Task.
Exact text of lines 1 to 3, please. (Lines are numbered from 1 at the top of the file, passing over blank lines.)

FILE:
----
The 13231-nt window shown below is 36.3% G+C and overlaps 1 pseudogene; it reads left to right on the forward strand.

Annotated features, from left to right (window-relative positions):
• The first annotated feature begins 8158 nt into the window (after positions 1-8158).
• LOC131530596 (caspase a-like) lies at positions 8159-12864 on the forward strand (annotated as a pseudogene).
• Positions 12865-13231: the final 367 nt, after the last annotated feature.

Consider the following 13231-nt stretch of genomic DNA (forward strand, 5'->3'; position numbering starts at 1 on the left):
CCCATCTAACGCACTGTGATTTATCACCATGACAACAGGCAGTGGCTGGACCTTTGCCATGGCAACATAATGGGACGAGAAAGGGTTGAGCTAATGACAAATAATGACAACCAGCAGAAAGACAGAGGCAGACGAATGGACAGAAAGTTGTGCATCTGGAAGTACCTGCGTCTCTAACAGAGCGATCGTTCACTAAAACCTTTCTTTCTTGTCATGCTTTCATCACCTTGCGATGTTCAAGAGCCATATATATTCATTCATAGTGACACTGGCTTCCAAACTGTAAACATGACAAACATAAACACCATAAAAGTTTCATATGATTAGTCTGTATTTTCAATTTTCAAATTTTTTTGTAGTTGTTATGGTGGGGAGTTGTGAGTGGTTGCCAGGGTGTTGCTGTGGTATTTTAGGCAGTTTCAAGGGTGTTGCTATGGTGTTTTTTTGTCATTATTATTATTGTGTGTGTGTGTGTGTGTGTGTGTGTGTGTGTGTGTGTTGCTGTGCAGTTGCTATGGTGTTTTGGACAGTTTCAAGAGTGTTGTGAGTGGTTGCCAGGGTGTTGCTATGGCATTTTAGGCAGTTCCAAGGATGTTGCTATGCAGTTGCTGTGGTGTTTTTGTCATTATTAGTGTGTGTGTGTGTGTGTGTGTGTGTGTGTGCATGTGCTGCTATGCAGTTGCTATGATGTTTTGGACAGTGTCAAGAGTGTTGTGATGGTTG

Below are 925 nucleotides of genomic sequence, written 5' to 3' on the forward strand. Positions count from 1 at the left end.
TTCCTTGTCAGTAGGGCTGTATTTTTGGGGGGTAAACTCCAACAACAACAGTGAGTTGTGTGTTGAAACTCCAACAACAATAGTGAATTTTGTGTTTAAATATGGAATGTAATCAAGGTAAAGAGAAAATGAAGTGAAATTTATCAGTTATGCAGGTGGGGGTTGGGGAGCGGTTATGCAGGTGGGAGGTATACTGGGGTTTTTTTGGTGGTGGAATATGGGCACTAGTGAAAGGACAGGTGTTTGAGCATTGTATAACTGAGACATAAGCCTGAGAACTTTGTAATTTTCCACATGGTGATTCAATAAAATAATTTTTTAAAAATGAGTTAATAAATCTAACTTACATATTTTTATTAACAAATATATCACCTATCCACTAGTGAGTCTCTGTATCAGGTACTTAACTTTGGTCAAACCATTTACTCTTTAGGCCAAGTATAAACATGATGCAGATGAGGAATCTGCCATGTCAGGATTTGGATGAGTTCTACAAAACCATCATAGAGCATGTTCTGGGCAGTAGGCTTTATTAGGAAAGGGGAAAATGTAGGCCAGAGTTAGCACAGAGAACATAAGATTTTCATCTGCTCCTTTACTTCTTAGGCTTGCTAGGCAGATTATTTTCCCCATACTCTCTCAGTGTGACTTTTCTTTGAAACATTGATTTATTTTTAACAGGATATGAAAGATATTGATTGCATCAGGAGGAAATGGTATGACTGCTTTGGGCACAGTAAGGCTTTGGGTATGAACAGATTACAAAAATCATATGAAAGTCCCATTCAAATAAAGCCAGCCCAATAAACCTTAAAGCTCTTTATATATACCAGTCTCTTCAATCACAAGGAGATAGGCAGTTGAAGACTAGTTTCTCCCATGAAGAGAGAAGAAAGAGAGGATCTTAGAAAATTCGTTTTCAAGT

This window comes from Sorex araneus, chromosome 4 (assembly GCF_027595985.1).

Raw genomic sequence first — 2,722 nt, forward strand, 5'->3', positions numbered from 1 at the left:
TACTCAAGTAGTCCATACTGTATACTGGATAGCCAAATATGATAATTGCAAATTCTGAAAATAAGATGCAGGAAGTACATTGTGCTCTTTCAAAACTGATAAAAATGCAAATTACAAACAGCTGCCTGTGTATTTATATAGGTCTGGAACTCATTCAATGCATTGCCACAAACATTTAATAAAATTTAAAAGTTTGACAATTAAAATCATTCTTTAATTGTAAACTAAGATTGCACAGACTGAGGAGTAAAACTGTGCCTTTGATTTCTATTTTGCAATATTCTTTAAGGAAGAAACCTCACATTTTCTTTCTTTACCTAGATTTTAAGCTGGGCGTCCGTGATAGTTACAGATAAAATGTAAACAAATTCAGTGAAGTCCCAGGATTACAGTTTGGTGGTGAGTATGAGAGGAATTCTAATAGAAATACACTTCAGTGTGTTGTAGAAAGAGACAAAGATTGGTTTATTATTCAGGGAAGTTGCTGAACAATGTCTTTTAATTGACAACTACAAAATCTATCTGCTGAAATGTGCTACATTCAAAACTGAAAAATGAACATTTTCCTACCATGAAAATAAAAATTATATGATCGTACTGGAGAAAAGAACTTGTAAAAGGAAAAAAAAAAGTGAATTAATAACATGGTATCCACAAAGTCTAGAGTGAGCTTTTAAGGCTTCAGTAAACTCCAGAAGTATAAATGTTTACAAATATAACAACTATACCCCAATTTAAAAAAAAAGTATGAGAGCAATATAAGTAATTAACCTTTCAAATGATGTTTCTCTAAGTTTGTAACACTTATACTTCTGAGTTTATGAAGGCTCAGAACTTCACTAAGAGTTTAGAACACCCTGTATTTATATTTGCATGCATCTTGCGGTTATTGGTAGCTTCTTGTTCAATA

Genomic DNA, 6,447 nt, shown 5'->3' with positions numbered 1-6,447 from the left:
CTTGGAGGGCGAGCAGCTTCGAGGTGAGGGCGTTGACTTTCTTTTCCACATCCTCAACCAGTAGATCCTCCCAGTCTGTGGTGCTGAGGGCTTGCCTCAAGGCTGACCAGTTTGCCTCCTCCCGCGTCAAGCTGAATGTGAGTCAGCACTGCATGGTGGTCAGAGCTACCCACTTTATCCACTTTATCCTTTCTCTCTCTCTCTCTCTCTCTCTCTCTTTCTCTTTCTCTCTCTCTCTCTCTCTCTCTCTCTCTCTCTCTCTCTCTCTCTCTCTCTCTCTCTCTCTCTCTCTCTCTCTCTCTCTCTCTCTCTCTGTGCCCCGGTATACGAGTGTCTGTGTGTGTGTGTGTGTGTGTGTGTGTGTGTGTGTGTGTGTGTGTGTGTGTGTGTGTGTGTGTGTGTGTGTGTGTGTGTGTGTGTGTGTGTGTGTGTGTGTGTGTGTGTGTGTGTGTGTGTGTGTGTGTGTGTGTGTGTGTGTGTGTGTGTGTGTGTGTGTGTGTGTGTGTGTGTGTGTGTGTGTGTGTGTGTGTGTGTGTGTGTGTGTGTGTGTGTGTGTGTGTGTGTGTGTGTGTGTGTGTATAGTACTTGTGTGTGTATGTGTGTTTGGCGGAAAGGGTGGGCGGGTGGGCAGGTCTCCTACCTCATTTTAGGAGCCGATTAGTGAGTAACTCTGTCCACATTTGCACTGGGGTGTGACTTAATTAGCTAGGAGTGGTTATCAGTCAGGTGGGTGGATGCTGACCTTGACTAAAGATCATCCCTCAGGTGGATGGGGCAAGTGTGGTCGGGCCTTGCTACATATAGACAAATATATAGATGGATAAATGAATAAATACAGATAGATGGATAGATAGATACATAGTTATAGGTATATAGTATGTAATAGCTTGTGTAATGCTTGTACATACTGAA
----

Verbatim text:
The 13231-nt window shown below is 36.3% G+C and overlaps 1 pseudogene; it reads left to right on the forward strand.

Annotated features, from left to right (window-relative positions):
• The first annotated feature begins 8158 nt into the window (after positions 1-8158).